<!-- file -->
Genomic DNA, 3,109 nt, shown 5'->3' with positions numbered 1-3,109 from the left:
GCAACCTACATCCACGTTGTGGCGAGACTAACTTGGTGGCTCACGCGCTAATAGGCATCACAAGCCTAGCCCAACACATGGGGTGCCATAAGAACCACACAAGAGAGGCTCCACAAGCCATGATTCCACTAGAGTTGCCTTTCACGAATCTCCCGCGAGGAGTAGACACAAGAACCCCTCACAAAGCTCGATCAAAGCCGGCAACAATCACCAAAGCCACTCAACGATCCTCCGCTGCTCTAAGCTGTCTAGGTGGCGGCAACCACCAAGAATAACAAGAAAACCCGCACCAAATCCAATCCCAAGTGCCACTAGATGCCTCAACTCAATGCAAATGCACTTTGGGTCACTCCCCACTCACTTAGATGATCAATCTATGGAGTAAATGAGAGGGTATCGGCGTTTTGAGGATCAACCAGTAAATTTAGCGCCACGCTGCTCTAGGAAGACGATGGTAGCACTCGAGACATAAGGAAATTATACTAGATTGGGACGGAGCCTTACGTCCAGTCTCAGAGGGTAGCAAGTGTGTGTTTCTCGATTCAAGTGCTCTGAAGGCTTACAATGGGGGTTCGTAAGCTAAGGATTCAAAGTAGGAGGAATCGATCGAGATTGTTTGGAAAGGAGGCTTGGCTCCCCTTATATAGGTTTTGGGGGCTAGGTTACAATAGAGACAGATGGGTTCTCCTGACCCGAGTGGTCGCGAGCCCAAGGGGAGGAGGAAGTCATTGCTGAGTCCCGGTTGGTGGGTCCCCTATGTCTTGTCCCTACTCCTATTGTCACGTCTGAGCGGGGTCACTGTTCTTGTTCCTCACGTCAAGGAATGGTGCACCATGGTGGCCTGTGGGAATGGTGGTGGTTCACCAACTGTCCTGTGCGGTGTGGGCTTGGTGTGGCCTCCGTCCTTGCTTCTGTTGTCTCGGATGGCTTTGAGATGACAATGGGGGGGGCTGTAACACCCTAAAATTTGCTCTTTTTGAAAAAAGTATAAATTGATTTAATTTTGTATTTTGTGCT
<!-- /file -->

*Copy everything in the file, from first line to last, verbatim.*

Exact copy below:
Genomic DNA, 3,109 nt, shown 5'->3' with positions numbered 1-3,109 from the left:
GCAACCTACATCCACGTTGTGGCGAGACTAACTTGGTGGCTCACGCGCTAATAGGCATCACAAGCCTAGCCCAACACATGGGGTGCCATAAGAACCACACAAGAGAGGCTCCACAAGCCATGATTCCACTAGAGTTGCCTTTCACGAATCTCCCGCGAGGAGTAGACACAAGAACCCCTCACAAAGCTCGATCAAAGCCGGCAACAATCACCAAAGCCACTCAACGATCCTCCGCTGCTCTAAGCTGTCTAGGTGGCGGCAACCACCAAGAATAACAAGAAAACCCGCACCAAATCCAATCCCAAGTGCCACTAGATGCCTCAACTCAATGCAAATGCACTTTGGGTCACTCCCCACTCACTTAGATGATCAATCTATGGAGTAAATGAGAGGGTATCGGCGTTTTGAGGATCAACCAGTAAATTTAGCGCCACGCTGCTCTAGGAAGACGATGGTAGCACTCGAGACATAAGGAAATTATACTAGATTGGGACGGAGCCTTACGTCCAGTCTCAGAGGGTAGCAAGTGTGTGTTTCTCGATTCAAGTGCTCTGAAGGCTTACAATGGGGGTTCGTAAGCTAAGGATTCAAAGTAGGAGGAATCGATCGAGATTGTTTGGAAAGGAGGCTTGGCTCCCCTTATATAGGTTTTGGGGGCTAGGTTACAATAGAGACAGATGGGTTCTCCTGACCCGAGTGGTCGCGAGCCCAAGGGGAGGAGGAAGTCATTGCTGAGTCCCGGTTGGTGGGTCCCCTATGTCTTGTCCCTACTCCTATTGTCACGTCTGAGCGGGGTCACTGTTCTTGTTCCTCACGTCAAGGAATGGTGCACCATGGTGGCCTGTGGGAATGGTGGTGGTTCACCAACTGTCCTGTGCGGTGTGGGCTTGGTGTGGCCTCCGTCCTTGCTTCTGTTGTCTCGGATGGCTTTGAGATGACAATGGGGGGGGCTGTAACACCCTAAAATTTGCTCTTTTTGAAAAAAGTATAAATTGATTTAATTTTGTATTTTGTGCT